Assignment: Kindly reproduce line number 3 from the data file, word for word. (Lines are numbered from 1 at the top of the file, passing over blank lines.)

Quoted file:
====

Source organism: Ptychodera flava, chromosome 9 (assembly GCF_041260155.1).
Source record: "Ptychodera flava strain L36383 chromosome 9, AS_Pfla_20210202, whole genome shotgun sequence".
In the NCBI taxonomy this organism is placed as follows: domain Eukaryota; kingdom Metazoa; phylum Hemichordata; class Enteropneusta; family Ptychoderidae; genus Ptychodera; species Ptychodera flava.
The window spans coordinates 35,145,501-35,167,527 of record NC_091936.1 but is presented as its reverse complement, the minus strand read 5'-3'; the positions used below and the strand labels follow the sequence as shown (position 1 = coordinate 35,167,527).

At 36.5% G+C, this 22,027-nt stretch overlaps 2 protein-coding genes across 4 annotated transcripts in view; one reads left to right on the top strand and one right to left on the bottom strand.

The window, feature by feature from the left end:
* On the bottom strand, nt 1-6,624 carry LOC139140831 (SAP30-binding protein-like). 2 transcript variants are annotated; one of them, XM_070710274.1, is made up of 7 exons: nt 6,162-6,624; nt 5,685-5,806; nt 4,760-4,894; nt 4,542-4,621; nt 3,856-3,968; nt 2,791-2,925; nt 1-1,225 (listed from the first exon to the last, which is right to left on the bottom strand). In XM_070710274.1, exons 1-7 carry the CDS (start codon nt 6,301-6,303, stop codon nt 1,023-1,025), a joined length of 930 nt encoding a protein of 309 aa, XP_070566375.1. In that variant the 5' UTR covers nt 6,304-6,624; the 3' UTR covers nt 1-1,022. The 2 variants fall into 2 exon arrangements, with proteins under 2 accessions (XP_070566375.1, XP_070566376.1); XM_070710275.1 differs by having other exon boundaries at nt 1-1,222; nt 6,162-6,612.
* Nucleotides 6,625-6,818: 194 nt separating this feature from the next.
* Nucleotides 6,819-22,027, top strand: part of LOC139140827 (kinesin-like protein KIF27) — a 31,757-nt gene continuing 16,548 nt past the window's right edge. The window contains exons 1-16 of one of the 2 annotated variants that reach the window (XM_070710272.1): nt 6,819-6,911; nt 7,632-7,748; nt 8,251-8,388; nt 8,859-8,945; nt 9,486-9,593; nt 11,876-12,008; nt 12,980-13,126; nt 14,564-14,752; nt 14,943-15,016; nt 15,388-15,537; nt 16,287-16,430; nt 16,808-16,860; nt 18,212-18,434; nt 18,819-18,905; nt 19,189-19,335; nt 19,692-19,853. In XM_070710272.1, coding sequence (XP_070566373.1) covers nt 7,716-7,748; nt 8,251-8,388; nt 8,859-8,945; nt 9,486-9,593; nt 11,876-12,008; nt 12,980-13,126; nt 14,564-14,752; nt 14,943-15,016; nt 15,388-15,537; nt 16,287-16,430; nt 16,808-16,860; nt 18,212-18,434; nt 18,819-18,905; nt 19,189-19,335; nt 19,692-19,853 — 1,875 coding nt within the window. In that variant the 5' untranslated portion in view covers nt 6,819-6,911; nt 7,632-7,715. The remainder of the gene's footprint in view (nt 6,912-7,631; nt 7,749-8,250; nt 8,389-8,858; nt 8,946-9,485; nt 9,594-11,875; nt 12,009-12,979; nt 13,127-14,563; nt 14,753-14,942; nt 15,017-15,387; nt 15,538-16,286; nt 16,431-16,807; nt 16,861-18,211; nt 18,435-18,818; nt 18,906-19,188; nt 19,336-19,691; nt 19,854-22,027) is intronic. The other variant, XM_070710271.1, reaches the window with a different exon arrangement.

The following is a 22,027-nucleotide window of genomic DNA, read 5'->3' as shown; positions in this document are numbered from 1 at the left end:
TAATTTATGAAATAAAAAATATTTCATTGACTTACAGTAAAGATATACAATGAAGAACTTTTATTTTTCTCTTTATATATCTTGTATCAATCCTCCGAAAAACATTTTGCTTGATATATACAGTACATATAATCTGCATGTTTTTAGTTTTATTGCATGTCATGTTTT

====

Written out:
In the NCBI taxonomy this organism is placed as follows: domain Eukaryota; kingdom Metazoa; phylum Hemichordata; class Enteropneusta; family Ptychoderidae; genus Ptychodera; species Ptychodera flava.